I always believed Honor Balfour (1912-2001) was too modest about her life but even so I’ve been blown away by discovering the extent and range of her broadcasting career...
I always believed Honor Balfour (1912-2001) was too modest about her life but even so I’ve been blown away by discovering the extent and range of her broadcasting career. I shouldn’t have been surprised, she had already pushed at the boundaries in print journalism by convincing Stefan Lorant to appoint her to the founding editorial team of Picture Post in 1938. During the war she was recruited by Walter Graebner for Time-Life magazine, diverting her from a career in Whitehall. In the 1990s we discussed some of her innovatory radio programmes. But even so to see the frequency with which her name was listed in the schedules of the Radio Times for over thirty years from 1946 was a revelation. Here was a woman talking about current affairs, commenting on social issues and, perhaps, most surprising of all, in the team analysing the 1955 General Election result.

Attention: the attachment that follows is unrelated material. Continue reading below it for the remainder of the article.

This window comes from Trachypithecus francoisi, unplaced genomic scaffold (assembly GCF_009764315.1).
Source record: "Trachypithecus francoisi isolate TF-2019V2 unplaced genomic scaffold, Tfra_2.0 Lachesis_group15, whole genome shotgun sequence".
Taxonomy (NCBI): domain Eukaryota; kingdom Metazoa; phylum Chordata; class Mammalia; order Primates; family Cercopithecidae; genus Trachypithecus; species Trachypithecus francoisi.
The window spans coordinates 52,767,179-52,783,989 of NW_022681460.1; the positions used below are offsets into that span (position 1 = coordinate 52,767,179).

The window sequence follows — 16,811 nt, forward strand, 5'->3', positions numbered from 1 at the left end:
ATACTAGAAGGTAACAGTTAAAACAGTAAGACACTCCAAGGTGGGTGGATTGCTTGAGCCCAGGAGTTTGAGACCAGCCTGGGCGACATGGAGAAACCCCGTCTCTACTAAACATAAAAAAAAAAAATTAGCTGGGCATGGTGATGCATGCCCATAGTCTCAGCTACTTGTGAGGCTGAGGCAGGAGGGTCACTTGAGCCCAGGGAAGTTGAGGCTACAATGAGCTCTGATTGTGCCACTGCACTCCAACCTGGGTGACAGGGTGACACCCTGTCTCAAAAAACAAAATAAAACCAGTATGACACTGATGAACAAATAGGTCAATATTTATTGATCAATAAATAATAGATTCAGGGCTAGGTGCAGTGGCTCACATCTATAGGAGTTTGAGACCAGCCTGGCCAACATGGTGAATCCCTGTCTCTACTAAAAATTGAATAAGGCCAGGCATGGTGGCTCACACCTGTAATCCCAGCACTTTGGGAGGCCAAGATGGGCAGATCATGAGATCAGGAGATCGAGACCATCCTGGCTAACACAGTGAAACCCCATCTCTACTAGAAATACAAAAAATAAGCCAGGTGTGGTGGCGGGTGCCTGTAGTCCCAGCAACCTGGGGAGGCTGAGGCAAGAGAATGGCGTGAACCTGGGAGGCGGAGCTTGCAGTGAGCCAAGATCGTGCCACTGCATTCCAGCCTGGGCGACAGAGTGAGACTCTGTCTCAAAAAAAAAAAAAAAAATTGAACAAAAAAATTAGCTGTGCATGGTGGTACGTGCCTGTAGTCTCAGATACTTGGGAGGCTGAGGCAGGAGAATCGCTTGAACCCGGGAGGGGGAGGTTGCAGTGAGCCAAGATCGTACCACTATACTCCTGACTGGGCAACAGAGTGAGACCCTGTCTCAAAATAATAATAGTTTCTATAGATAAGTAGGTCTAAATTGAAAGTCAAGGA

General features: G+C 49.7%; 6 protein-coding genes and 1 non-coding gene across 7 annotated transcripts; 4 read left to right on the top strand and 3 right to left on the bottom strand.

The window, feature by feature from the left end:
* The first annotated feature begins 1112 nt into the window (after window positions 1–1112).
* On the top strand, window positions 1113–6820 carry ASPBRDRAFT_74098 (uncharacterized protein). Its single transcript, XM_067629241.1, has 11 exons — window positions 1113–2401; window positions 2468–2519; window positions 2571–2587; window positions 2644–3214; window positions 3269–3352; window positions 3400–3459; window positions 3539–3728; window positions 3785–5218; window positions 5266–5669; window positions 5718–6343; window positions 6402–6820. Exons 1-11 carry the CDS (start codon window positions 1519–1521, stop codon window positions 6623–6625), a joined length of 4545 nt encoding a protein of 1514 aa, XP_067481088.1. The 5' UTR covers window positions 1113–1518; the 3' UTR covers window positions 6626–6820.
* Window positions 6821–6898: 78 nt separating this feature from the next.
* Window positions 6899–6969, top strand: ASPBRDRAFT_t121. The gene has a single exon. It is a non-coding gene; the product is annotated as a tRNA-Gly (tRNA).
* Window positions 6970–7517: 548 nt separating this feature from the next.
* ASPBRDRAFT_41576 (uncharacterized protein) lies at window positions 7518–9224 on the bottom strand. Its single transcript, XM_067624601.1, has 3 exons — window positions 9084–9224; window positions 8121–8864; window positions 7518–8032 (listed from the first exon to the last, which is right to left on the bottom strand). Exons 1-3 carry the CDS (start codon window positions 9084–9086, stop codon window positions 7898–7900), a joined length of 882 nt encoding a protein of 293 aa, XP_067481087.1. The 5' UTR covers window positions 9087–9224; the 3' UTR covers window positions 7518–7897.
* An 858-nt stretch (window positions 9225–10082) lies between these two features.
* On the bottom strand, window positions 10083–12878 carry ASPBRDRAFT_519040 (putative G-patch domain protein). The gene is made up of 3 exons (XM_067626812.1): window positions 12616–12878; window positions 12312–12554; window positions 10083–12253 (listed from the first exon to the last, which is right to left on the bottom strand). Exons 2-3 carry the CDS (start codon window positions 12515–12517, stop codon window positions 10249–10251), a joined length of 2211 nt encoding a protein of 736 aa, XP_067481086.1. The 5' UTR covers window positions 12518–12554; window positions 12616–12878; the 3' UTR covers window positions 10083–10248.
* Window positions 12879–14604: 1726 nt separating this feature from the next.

All this at a time when women’s voices were still largely restricted to home-making and entertainment programmes. Interestingly, it was in the new medium of television where this appears to have been a constraint. In the mid-1950s Honor had a regular fifteen minute slot in which she addressed topical issues. It was broadcast at 3.35 pm, after Mainly for Women. But even if her appearances on television were usually limited to afternoons, it was still no mean feat for a woman political journalist to have significant footholds in both print and broadcast media (although Honor would not thank me for mentioning her gender).
The research is for an article commissioned by the editor of the Journal of Liberal Democrat History; a companion piece to ‘Honor Balfour and the Liberal Party: an archival perspective’ which appeared in the Spring 2013 issue (see also my Publications page). The digitised online overview of Radio Times schedules was a boon but for detail the volumes of the actual magazine available on the shelves in the British Library Humanities Reading Room were invaluable preparation for consulting the Honor Balfour archive in the Bodleian Library. Next stop: the BBC Written Archives resource in Caversham and the British Film Institute (for archival recordings). These will be followed up in the late autumn with a work-in-progress paper in London.